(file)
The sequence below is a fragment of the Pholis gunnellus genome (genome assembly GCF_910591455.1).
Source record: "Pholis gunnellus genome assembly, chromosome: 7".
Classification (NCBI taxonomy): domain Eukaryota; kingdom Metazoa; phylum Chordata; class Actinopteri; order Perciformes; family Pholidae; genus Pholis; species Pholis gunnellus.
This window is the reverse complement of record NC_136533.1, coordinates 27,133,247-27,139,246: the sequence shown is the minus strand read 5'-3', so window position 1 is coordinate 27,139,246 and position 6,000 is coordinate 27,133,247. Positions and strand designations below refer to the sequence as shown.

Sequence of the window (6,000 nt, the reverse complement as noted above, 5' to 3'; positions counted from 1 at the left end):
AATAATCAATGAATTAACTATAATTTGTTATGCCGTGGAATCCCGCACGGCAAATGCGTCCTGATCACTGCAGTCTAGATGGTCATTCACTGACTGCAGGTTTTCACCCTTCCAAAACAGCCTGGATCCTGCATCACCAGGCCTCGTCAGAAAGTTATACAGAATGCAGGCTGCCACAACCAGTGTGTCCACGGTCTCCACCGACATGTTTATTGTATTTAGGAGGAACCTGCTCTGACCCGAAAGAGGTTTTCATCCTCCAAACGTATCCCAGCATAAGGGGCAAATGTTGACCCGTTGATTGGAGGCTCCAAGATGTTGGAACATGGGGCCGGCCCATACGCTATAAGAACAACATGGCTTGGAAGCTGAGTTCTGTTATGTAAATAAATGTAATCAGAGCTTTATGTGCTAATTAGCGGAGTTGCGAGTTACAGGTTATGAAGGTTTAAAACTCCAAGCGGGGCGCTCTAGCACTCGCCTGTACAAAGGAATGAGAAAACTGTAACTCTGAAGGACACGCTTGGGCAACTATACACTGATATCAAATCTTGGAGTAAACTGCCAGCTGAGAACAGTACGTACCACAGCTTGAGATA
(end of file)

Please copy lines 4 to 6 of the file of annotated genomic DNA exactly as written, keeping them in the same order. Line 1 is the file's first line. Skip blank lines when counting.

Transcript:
This window is the reverse complement of record NC_136533.1, coordinates 27,133,247-27,139,246: the sequence shown is the minus strand read 5'-3', so window position 1 is coordinate 27,139,246 and position 6,000 is coordinate 27,133,247. Positions and strand designations below refer to the sequence as shown.

Sequence of the window (6,000 nt, the reverse complement as noted above, 5' to 3'; positions counted from 1 at the left end):
AATAATCAATGAATTAACTATAATTTGTTATGCCGTGGAATCCCGCACGGCAAATGCGTCCTGATCACTGCAGTCTAGATGGTCATTCACTGACTGCAGGTTTTCACCCTTCCAAAACAGCCTGGATCCTGCATCACCAGGCCTCGTCAGAAAGTTATACAGAATGCAGGCTGCCACAACCAGTGTGTCCACGGTCTCCACCGACATGTTTATTGTATTTAGGAGGAACCTGCTCTGACCCGAAAGAGGTTTTCATCCTCCAAACGTATCCCAGCATAAGGGGCAAATGTTGACCCGTTGATTGGAGGCTCCAAGATGTTGGAACATGGGGCCGGCCCATACGCTATAAGAACAACATGGCTTGGAAGCTGAGTTCTGTTATGTAAATAAATGTAATCAGAGCTTTATGTGCTAATTAGCGGAGTTGCGAGTTACAGGTTATGAAGGTTTAAAACTCCAAGCGGGGCGCTCTAGCACTCGCCTGTACAAAGGAATGAGAAAACTGTAACTCTGAAGGACACGCTTGGGCAACTATACACTGATATCAAATCTTGGAGTAAACTGCCAGCTGAGAACAGTACGTACCACAGCTTGAGATA